FAYETTEVILLE Standing before 19 aspiring law students on Thursday, University of Arkansas law professor Cyndi Nance led a discussion about free-speech rights.
Specifically, Nance and the class deconstructed the U.S. Supreme Court’s recent decision to strike down the federal Stolen Valor Act of 2005.
The law punished violators with as much as a year in prison. Justices of the high court, in a 6-3 vote, ruled that people can’t be prosecuted for lying about having received military medals.
“Let’s go back to the case.Turn to page 1” of the court’s ruling, said Nance, 2006-11 dean of the UA School of Law.
Should it be criminal to lie about receiving such medals, Nance asked the students, who are participating in a summer academic program for pre-law students.
The students flipped through their copies of the court’s opinion. Some raised their hands to point out what the justices had determined.
The conversation in the class Legal Systems and Process continued for another 45 minutes, until Nance’s session was over and the students started their next course, Legal Research andWriting.
Coming from as far away as California, the students were chosen to attend the Law School Admission Council’s DiscoverLaw.org Prelaw Undergraduate Scholars Program.
UA is one of nine host law universities for the program, according to the council. Others include the University of Missouri-Kansas City, University of New Mexico and Rutgers University in New Jersey.
The four-week program is supported by a three-year, $300,000 grant from the council.
It is meant for pre-lawstudents entering either their second- or third-year of college from “historically underrepresented populations” in law schools, according to the council.
That means they are black, Hispanic, Asian American or American Indian. Or they are first-generation college students or those with financial need, according to the council.
The grant covers the cost of instruction, room and board, and stipends.
Founded in 1947, the council administers the Law School Admission Test. A nonprofit corporation, the council earmarks a portion of its budget to promote broad-based diversity in legal education and the legal profession.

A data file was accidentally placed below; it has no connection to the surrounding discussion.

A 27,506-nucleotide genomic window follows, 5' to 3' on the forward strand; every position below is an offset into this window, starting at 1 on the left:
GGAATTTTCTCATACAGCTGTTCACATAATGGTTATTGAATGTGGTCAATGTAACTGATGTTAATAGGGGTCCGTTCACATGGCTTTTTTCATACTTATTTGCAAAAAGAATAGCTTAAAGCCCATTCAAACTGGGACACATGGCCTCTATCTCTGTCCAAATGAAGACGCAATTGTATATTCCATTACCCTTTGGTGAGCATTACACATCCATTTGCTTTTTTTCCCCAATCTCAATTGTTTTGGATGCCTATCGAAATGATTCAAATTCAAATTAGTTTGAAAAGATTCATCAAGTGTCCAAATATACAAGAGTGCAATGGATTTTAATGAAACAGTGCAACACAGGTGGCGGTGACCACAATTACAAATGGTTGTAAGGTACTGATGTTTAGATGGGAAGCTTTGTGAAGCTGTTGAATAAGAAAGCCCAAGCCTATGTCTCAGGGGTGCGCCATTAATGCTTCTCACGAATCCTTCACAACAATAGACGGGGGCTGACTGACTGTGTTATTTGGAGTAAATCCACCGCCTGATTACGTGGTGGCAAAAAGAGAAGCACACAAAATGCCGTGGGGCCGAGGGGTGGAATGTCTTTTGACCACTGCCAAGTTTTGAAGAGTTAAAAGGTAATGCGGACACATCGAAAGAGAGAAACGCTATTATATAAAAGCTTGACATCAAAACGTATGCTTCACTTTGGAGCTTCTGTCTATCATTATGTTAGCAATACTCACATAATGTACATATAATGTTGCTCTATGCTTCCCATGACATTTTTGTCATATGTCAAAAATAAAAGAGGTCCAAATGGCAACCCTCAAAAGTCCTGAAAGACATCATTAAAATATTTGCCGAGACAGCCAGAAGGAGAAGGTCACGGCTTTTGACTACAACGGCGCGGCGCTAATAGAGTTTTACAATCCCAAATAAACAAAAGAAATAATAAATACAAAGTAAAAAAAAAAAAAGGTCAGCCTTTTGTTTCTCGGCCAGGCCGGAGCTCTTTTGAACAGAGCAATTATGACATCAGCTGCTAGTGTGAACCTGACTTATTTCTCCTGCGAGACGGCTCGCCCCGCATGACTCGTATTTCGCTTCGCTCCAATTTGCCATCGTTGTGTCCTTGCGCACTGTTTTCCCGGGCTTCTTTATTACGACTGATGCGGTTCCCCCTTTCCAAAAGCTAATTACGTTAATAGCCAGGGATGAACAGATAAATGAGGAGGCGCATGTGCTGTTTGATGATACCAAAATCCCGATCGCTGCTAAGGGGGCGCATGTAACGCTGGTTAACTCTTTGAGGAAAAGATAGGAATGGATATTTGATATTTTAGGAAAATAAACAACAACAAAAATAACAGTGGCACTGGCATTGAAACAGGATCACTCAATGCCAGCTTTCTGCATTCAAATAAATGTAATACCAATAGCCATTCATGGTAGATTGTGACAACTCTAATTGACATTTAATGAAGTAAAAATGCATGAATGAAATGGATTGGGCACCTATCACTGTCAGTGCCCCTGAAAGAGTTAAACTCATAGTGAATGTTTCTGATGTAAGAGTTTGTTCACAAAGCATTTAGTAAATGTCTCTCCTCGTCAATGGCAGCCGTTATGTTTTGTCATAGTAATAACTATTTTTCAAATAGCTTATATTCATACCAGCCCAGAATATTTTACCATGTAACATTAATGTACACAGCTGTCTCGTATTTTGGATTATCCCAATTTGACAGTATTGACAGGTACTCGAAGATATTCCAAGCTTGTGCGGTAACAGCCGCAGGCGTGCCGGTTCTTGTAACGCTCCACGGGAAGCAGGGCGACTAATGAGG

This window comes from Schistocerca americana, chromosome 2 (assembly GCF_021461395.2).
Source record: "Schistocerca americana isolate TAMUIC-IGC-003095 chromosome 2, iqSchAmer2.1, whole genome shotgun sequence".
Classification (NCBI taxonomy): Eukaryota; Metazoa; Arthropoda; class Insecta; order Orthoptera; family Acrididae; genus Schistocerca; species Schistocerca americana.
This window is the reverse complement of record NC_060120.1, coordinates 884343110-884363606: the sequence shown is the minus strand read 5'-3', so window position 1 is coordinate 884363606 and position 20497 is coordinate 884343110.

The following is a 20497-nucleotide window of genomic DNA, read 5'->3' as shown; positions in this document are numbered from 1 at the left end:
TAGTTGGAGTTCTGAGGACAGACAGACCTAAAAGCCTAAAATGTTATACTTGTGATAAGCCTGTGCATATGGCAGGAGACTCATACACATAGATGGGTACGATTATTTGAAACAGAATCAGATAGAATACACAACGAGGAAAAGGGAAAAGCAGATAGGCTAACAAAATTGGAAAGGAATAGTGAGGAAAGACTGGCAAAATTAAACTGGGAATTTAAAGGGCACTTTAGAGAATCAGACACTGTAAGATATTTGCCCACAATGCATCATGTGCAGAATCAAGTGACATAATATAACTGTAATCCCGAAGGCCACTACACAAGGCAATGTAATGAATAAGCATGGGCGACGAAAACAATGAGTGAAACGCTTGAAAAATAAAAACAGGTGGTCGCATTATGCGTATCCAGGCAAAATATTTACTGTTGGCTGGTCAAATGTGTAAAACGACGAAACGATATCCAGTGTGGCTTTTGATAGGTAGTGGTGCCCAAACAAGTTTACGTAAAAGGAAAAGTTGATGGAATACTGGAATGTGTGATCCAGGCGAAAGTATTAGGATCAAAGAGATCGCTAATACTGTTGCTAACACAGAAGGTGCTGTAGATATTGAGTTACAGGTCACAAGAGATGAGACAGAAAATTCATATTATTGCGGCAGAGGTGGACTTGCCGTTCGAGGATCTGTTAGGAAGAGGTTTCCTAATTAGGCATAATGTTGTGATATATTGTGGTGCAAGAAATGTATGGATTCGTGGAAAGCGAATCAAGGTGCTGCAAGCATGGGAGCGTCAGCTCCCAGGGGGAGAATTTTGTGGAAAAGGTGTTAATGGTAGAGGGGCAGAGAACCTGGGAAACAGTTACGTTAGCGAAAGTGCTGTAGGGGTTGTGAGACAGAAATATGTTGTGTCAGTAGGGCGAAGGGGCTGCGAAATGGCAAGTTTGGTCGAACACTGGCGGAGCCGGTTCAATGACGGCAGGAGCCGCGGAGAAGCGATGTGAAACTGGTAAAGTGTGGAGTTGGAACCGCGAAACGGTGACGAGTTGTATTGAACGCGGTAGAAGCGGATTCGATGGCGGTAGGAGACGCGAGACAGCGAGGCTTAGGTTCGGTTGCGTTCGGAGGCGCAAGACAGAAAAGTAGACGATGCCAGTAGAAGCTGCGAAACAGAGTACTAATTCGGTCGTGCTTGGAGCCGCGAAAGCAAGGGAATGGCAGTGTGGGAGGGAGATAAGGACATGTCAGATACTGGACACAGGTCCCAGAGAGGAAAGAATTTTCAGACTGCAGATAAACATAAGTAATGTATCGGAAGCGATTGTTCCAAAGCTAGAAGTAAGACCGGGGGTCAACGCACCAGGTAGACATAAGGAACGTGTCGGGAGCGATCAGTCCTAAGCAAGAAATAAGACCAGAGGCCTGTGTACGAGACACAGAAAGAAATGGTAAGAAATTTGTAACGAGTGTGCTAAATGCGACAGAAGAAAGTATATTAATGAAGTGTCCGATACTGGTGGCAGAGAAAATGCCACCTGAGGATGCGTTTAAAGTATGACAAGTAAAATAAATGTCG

More than 200 law schools in the United States, Canada, and Australia are members of the council, including the two law schools in Arkansas: UA’s School of Law and the W.H. Bowen School of Law at the University of Arkansas at Little Rock.
UALR was one of the first schools to host a summer program through the Law School Admission Council, said Tonya Oaks Smith, spokesman for the UALR law school.
After participating in the council’s program for seven years, it has funded its own program for 20 to 25 students a semester for the last three years, Smith said.
This is the first year for the program at UA-Fayetteville.
“I can tell the students are really getting something out of it,” said Kalesha McGraw, assistant director of admissions for the UA School of Law and director of the summer program.
“We’ve very excited about it,” she said. “It’s going really well.”
One goal of hosting the program is that some of thestudents will apply to UA’s law school, she said.
“That would be nice,” she said, “but it’s more about the thought that we are going to expose people to law school. We want them to go to any law school.”
In addition to attending classes that are intended as an introduction to those they will take in law school, the students have attended court in Fayetteville and Fort Smith and dined with local attorneys and judges.
“I’ve never had the opportunity to get access to lawyers and judges,” said SaleciaWalls of Little Rock, a junior political science major at Arkansas State University at Jonesboro.
“I’m loving the classes,” Walls said.
Kyndall Powell-Hicks, a junior international studies major at Oakwood University in Huntsville, Ala., said she had never been inside a law school before coming to UA-Fayetteville.
“Everyone in my family is a doctor,” said Powell-Hicks, who is from Anaheim Hills, Calif. “The actual content is so interesting.”
The students attend classes at least three hours a day. By the end of the program on Aug. 3, they will have heard from guest speakers, attended individual meetings with UA faculty and staff, and received assessments on their reading and writing skills.
Students can receive academic credit on a case-bycase basis, said Andy Albertson, spokesman for the law school.
“Some of the students have requested it, and others have not,” Albertson said. “For those that do want credit, we work with the students’ undergraduate institutions to get everything squared away.”
Tatiana Posada, a junior international affairs major at the Georgia Institute of Technology in Atlanta, said she applied for the program because she wanted to get a taste of what law school would be like.
“It has been better than my expectations,” Posada said.
In 2006, Nance became the first black dean at the state’s oldest law school. Thursday was her last session with the pre-law group.
Teaching undergraduates, including women and members of minority groups, was “very exciting,” Nance said.
“It’s the joy of meeting future colleagues,” she said.
To contact this reporter: